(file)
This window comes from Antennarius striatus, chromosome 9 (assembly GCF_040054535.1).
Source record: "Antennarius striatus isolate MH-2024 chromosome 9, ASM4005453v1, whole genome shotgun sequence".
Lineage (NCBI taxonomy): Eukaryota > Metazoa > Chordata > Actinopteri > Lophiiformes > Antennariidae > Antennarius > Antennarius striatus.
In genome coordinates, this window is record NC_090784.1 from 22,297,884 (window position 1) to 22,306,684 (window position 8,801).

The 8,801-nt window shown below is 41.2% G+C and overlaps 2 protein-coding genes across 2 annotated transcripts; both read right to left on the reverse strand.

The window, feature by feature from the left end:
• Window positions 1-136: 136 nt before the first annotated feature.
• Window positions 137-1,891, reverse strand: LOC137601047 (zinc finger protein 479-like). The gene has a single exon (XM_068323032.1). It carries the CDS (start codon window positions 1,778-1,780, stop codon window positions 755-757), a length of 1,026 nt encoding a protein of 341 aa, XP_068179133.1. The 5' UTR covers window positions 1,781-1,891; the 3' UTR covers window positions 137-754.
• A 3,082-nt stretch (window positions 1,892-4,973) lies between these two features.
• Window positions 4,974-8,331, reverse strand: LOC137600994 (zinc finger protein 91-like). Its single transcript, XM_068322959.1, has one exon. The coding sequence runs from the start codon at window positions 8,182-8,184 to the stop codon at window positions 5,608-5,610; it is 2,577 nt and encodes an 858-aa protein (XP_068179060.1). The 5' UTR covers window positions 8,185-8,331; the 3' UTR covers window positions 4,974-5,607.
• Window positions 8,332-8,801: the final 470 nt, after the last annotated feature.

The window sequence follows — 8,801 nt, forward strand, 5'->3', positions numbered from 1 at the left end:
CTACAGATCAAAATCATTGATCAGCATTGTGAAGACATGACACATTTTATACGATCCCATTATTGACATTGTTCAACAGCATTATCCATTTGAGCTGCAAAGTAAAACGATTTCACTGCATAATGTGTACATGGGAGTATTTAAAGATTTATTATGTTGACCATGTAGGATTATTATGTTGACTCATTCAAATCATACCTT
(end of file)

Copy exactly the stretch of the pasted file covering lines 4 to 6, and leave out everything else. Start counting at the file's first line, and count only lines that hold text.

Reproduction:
In genome coordinates, this window is record NC_090784.1 from 22,297,884 (window position 1) to 22,306,684 (window position 8,801).

The 8,801-nt window shown below is 41.2% G+C and overlaps 2 protein-coding genes across 2 annotated transcripts; both read right to left on the reverse strand.

The window, feature by feature from the left end: